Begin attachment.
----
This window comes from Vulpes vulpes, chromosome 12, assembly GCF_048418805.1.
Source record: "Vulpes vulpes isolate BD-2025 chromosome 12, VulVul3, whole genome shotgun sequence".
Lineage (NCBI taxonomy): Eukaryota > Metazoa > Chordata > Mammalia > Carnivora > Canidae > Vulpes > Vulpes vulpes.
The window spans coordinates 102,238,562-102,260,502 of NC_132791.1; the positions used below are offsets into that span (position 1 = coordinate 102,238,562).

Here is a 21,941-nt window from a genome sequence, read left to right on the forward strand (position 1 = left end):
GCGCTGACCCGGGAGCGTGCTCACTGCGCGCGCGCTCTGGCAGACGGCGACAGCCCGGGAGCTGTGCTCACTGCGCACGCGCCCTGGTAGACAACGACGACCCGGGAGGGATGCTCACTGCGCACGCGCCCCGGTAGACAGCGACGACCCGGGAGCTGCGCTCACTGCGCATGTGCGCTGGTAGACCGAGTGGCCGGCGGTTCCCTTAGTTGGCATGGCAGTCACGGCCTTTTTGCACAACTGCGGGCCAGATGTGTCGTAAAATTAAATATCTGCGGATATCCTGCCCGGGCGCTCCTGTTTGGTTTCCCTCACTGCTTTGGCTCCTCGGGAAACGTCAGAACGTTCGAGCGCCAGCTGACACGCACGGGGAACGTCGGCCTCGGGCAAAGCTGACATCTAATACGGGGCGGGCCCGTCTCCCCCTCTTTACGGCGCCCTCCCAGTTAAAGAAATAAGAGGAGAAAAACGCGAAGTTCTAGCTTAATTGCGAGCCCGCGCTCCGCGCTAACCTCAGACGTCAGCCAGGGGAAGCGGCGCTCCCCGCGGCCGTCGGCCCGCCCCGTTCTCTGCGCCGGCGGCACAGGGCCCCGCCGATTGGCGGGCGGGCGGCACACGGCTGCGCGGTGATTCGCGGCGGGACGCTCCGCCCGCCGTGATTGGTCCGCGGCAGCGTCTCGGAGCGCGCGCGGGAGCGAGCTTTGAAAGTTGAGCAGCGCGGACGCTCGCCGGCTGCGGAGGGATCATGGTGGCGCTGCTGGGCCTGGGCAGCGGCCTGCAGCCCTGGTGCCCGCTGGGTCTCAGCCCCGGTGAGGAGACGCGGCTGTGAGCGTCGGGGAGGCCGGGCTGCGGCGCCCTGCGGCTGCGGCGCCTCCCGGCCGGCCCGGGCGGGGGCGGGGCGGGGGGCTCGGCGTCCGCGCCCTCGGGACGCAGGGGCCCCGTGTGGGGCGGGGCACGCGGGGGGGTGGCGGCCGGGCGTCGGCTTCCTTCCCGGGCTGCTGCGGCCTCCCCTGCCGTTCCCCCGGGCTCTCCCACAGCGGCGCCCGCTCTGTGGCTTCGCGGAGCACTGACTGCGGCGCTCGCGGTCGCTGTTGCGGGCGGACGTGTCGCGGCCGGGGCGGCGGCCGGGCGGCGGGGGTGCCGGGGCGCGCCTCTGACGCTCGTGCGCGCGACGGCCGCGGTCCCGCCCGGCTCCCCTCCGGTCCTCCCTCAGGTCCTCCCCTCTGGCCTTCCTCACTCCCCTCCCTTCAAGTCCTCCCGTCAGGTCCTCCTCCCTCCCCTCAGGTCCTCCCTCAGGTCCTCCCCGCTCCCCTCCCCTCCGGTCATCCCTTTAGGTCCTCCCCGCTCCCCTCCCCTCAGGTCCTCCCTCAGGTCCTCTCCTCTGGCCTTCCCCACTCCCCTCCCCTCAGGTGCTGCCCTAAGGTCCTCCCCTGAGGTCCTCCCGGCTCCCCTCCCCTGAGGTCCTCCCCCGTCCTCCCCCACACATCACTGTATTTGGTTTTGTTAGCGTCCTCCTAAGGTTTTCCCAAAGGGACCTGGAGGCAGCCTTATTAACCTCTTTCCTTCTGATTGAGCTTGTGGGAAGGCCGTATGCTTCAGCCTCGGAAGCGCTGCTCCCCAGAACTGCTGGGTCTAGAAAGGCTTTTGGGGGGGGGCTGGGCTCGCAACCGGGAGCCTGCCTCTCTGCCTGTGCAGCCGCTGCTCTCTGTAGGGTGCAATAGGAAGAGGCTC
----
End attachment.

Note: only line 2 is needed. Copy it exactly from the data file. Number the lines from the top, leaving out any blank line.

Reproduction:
Source record: "Vulpes vulpes isolate BD-2025 chromosome 12, VulVul3, whole genome shotgun sequence".